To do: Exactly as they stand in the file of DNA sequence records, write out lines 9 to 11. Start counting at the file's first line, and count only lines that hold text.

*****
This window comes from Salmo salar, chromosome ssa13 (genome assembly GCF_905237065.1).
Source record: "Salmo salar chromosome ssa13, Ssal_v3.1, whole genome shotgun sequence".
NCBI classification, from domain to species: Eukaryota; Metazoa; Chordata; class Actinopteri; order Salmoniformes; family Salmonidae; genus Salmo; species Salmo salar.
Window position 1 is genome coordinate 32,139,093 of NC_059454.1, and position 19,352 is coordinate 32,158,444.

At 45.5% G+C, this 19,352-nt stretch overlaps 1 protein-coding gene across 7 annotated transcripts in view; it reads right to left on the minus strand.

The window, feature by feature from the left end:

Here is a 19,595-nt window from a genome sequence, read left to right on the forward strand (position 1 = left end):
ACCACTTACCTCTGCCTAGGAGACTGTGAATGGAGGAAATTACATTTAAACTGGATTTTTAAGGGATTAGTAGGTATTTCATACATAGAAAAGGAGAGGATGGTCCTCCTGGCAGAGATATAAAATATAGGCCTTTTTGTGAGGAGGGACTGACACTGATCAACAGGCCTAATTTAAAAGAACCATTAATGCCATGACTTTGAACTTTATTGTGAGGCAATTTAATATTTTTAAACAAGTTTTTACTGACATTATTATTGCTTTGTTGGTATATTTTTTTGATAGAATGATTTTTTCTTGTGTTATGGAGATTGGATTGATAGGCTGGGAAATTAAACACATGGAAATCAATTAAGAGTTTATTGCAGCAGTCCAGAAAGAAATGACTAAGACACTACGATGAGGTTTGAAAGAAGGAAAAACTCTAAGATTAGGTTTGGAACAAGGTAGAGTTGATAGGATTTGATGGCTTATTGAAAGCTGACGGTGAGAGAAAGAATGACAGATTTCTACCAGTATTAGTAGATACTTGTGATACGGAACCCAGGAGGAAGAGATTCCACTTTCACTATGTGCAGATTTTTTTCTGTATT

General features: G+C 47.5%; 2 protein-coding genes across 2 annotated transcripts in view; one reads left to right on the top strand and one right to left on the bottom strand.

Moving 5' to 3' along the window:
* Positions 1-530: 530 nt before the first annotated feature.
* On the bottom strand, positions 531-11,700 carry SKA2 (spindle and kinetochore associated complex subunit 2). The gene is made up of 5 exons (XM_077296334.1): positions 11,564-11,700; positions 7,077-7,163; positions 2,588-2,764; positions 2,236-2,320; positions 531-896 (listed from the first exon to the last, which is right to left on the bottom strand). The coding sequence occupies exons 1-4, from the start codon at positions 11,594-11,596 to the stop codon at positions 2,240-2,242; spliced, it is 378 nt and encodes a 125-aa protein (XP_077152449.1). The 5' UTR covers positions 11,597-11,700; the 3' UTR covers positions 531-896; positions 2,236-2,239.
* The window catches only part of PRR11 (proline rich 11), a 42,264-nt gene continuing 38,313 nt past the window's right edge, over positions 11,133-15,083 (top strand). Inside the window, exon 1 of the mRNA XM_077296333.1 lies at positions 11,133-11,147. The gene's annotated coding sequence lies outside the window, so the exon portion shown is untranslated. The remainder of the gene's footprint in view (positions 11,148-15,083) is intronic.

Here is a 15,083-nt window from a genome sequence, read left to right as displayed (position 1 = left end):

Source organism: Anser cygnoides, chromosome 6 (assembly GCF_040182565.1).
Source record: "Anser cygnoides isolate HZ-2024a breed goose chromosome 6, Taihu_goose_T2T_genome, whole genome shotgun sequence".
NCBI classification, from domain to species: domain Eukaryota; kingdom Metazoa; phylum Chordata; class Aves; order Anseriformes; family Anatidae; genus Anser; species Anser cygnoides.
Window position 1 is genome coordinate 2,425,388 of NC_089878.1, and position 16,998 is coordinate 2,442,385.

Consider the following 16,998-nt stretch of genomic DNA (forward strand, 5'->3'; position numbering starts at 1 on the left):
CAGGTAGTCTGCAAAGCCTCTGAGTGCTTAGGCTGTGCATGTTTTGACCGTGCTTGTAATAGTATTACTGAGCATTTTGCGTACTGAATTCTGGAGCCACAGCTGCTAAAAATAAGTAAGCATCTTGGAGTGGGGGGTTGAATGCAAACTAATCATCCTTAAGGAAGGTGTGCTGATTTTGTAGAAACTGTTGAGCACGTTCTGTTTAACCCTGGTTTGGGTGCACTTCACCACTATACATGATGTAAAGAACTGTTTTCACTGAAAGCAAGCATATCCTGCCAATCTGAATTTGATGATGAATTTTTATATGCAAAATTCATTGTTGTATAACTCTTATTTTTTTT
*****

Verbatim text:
General features: G+C 47.5%; 2 protein-coding genes across 2 annotated transcripts in view; one reads left to right on the top strand and one right to left on the bottom strand.

Moving 5' to 3' along the window:
* Positions 1-530: 530 nt before the first annotated feature.